Kuala Lumpur: Malaysia is likely to decide the fate of a century-old Vivekananda Ashram as a "national heritage" building next week, even as the ashram's board of trustees twice rejected the proposal.
The Malaysian government had earlier planned to gazette the 110-year-old graceful white building located in suburb of Brickfields here as a heritage site but the proposal was twice rejected by the ashram's board of trustees.
The board of trustees previously submitted a proposal to sell and redevelop the land into a 23-storey apartment tower.
However, due to objection from various parties and individuals from all over Malaysia, City Hall put a temporary halt to the project, the Star Metro reported.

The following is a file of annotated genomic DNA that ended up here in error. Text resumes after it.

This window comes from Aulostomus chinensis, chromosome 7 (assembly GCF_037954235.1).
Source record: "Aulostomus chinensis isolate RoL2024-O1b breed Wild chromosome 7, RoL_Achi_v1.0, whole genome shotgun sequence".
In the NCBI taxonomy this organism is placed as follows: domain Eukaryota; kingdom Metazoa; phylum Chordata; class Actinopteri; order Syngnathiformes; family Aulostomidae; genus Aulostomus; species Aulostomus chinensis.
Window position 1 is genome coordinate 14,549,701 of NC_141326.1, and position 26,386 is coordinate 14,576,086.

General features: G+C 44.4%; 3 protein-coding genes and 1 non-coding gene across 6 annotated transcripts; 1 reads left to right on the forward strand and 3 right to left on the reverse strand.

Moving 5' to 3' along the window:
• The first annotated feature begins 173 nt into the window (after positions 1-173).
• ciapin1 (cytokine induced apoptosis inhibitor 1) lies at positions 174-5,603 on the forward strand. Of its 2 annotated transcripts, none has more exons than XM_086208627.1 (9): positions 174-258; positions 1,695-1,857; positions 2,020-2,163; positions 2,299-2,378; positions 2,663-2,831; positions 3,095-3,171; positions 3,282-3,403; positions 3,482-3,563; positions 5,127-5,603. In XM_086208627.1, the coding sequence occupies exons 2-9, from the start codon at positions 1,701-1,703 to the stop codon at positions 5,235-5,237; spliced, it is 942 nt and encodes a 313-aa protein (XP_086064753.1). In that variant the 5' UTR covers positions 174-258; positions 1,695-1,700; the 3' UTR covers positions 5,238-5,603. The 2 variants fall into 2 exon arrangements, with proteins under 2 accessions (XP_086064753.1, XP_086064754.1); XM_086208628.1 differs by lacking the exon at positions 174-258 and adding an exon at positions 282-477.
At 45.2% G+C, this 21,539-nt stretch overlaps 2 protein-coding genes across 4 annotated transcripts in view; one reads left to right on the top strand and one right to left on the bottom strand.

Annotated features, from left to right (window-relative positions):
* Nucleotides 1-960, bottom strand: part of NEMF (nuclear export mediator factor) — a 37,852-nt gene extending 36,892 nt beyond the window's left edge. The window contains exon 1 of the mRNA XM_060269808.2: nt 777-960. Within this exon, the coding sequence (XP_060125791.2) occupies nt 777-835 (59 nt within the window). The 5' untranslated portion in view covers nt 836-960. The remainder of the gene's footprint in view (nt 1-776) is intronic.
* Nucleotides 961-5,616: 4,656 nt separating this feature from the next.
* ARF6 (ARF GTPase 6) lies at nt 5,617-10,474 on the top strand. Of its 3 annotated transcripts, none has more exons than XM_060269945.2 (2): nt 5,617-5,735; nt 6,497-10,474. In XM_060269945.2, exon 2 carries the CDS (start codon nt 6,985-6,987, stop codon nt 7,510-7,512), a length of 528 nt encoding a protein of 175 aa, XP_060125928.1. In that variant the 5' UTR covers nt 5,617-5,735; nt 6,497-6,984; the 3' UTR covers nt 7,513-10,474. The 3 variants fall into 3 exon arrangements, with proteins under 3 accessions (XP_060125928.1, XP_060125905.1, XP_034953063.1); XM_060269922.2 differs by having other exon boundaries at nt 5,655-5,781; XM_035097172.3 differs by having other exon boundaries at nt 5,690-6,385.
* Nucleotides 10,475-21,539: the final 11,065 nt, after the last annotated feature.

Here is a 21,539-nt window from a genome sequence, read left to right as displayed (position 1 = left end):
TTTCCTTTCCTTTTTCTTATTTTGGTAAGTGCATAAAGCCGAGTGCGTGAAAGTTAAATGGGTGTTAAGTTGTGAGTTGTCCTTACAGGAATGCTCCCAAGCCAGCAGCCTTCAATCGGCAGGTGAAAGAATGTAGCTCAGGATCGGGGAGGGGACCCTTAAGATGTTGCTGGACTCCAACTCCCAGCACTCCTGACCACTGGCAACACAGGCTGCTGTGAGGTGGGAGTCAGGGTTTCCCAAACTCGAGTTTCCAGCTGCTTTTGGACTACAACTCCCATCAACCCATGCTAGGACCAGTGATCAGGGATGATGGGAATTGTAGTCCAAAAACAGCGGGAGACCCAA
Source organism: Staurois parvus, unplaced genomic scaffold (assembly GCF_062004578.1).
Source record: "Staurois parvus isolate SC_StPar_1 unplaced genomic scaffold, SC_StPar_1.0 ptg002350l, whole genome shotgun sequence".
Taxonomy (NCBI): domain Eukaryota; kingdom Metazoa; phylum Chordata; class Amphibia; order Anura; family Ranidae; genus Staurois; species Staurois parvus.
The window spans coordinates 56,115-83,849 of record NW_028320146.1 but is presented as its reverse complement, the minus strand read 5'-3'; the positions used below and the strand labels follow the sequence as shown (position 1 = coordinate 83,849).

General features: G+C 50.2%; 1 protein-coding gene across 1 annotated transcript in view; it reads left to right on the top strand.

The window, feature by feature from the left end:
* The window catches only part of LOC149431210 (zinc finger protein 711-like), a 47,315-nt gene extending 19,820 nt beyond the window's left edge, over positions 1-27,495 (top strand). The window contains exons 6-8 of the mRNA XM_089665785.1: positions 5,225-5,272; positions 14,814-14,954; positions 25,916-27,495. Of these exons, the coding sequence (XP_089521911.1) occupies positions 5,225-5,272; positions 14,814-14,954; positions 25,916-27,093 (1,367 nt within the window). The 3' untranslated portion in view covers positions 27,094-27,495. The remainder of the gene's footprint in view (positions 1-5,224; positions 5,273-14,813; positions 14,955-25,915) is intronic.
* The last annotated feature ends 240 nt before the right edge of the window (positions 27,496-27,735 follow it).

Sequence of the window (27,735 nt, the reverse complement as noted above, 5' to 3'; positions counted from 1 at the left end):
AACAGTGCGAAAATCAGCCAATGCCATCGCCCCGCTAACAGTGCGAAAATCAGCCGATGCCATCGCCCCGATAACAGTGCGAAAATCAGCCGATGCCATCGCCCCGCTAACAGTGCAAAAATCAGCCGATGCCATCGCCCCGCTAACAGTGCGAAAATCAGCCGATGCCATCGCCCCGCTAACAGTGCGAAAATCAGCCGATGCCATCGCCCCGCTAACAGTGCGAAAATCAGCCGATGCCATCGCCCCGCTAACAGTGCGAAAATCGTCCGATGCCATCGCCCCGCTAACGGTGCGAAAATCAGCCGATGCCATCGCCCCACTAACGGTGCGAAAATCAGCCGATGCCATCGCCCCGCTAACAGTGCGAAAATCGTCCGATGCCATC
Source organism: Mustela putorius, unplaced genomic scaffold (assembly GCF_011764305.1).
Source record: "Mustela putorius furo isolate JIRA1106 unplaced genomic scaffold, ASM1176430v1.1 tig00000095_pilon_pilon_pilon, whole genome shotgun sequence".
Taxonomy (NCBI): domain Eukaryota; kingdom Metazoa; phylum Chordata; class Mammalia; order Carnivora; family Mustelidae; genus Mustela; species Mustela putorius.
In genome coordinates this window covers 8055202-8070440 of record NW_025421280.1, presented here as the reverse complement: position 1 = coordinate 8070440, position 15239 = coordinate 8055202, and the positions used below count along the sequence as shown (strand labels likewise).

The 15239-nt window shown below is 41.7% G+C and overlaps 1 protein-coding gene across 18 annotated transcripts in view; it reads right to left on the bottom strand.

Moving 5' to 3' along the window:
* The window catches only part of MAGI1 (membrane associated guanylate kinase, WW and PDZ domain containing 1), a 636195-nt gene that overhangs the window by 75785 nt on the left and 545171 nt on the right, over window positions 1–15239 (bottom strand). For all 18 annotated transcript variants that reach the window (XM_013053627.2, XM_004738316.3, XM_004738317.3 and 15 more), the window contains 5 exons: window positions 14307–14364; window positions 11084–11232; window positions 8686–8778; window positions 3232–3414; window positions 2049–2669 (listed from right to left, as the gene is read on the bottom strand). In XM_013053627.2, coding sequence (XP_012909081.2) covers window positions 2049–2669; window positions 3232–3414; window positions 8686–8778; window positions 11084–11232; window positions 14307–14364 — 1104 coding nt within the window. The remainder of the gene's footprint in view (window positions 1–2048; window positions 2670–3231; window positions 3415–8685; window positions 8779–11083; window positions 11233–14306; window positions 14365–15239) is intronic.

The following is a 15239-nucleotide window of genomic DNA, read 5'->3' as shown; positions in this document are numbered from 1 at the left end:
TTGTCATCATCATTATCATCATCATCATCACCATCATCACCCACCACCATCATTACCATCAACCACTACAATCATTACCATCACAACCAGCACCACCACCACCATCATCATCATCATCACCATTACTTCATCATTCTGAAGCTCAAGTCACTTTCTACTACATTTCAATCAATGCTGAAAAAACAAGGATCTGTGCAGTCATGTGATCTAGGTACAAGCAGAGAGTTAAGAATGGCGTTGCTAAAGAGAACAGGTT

Tourism and Culture Minister Mohamed Nazri Aziz said that the National Heritage Commission would make the official announcement.
Raja Singham, who has been instrumental in efforts to save the site, had been reported as saying that the effort should not stop at just saving the place.
"It will be pointless to have the place locked up just like it has been over the last 10 years," Singham said.
He said it was time the ashram returned to its glory days when it first started about 100 years ago.
"It was an education centre then, just as Swami Vivekananda wanted. Historical records show the place was a centre for mathematics and it was also a community gathering point," he said
Even in the early 1990s, various dance and vocal classes, yoga lessons and other spiritual activities were held there, he added.
The ashram management had cited financial problems as the reason for its redevelopment, prompting Raja to offer financial help.